What is an Occupational Driver’s License?

You must get a court order finding that you are eligible for an ODL and telling the Texas Department of Public Safety (DPS) to allow you to get an ODL. However, not everyone qualifies for an ODL. For instance, you are ineligible for an ODL if you:

  • Lost your license due to physical or mental disabilities
  • Lost your license due to a failure to pay child support
  • Need your license to drive a commercial motor vehicle
  • Are a threat to public safety if permitted to drive
  • Do not have an essential household need that requires you to drive
  • Received two ODLs in the past ten years following a conviction that affected your license

Another situation that might make you ineligible for an ODL is if you have a hard suspension waiting period because of a previous DWI arrest or conviction. For example, if your license was suspended because you refused to take a breath test when arrested for DWI and you had a license suspension due to an alcohol or drug-related arrest within the previous five years, you are subject to a 90-day hard suspension. This means that you cannot get an ODL during those 90 days.

Once the judge orders that you are eligible for an ODL, you can use a certified copy of the court order as proof of your ODL for up to 45 days after the effective date of the order. You typically will receive your official ODL from DPS during that timeframe. If you don’t receive it within those 45 days, however, you cannot drive until you receive it or go back to court to get the deadline extended. 

When you are facing any criminal charges in the state of Texas, you need an experienced criminal defense attorney to represent your interests. Contact Peek & Toland at (512) 474-4445 today and set up an appointment to speak with our legal team.

Posted in Criminal Defense

DPS Crime Lab Backlog Exceeds 2,500 Cases

By Peek & Toland on January 23, 2020

The Texas Department of Public Safety (DPS) Director, Steven C. McCraw, recently acknowledged to the state House of Representatives Transportation Committee, which funds DPS, that the agency’s crime lab is unable to keep up with forensic evidence requests. The backlog is adversely affecting the proper functioning of the criminal justice system, as defendants linger in jail for months or even years awaiting test results. McCraw attributed the backlog to high rates of staff turnover and the length of time necessary to hire and train new staff, which can average about 18 months. For instance, McCraw pointed out that the Welasco crime lab had not been fully staffed in five years.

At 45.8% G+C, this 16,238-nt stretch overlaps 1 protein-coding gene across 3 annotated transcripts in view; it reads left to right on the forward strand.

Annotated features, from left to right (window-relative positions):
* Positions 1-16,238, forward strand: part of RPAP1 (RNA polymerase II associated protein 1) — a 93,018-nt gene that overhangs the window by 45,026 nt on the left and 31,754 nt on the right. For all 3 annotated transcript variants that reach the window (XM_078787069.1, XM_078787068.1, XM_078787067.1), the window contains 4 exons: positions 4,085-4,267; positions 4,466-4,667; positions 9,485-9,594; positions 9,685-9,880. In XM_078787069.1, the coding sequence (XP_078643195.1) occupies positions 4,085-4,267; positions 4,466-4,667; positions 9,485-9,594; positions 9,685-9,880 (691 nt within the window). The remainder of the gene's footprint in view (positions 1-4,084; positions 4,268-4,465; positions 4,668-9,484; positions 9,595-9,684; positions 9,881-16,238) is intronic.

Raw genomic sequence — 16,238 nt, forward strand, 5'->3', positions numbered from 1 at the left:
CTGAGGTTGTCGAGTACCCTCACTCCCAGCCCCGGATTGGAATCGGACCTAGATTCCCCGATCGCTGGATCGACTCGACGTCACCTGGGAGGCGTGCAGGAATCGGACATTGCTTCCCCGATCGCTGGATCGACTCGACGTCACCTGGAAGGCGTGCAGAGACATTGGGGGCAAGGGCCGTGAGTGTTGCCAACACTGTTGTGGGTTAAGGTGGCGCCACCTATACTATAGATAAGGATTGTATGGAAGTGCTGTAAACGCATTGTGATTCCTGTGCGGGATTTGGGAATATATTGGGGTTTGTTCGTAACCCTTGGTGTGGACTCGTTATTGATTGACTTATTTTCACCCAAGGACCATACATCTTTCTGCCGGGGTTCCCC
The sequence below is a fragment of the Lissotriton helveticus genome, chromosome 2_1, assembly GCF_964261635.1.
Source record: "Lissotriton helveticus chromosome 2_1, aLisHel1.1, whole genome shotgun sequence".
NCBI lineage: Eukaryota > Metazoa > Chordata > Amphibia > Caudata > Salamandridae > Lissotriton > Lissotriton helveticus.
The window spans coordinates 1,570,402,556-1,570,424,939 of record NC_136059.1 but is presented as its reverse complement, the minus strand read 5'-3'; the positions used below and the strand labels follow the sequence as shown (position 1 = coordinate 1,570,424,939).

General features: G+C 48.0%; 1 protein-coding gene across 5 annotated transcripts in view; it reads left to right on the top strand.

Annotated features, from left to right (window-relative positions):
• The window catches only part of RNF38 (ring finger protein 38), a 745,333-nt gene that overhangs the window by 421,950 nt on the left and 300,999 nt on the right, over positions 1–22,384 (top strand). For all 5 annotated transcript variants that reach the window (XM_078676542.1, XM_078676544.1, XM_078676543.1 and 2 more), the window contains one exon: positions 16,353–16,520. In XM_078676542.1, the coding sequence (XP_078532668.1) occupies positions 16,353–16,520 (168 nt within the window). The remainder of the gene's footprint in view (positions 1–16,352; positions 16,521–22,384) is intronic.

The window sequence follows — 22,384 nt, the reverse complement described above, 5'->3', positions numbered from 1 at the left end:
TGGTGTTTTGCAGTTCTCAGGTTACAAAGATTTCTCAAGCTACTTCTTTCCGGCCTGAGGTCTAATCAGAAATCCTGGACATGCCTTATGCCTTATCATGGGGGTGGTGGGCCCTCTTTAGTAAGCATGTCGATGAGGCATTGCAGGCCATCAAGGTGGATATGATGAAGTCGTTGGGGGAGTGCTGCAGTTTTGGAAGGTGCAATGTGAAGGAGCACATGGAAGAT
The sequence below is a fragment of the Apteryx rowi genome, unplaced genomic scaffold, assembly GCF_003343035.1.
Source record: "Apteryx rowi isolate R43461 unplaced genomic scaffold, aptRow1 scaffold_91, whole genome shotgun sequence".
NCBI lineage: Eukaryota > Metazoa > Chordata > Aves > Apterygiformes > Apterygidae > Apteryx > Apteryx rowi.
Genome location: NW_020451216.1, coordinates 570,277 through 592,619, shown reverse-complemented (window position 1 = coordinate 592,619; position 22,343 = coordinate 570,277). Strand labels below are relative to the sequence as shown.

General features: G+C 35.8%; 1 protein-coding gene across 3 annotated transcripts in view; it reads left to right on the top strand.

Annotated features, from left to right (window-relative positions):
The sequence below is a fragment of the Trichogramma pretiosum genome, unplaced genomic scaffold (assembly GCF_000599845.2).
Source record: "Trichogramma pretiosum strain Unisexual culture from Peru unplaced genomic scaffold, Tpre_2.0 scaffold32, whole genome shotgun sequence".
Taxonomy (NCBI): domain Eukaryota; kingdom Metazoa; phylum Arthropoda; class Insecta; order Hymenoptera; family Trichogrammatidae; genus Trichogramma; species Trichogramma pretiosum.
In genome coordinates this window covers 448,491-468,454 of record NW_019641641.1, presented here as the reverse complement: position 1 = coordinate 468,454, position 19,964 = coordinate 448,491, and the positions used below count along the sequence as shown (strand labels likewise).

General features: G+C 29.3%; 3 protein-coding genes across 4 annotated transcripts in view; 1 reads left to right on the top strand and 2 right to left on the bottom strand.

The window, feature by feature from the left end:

DPS Crime Lab Backlog Exceeds 2,500 Cases

DPS revealed that as of September 17, 2019, the Weslaco crime lab had over 2,650 unreleased evidence requests. Almost half of that total was unreleased biology and DNA requests. DNA test results are especially crucial to both prosecutors and defense attorneys in many criminal cases, as these results have the potential to prove guilt or innocence.

Currently, the average processing time for forensic biology testing is 218 days, and for DNA testing, 300 days. Firearms testing cases average 228 days, and fingerprint testing cases average 255 days. On the other hand, drug cases typically take 90 days to process. DPS does prioritize some cases, such as those that involve threats to public safety, high profile incidents, and situations in which defendants may be incarcerated for lengthy periods pending test results.

DPS has received just under 6,000 requests for evidence testing this year alone. The bulk of these tests involve toxicology and seized drugs. Still, DPS has released test results in over 6,000 cases this year, as well. If you or a family member is facing weapons charges or any other criminal charges, we may be able to help. As experienced Texas criminal defense attorneys, we have the knowledge needed to help you navigate through often-complex criminal proceedings. Call us today at (512) 474-4445 and schedule an appointment with one of our criminal defense lawyers and learn how we can assist you.

Posted in Criminal Defense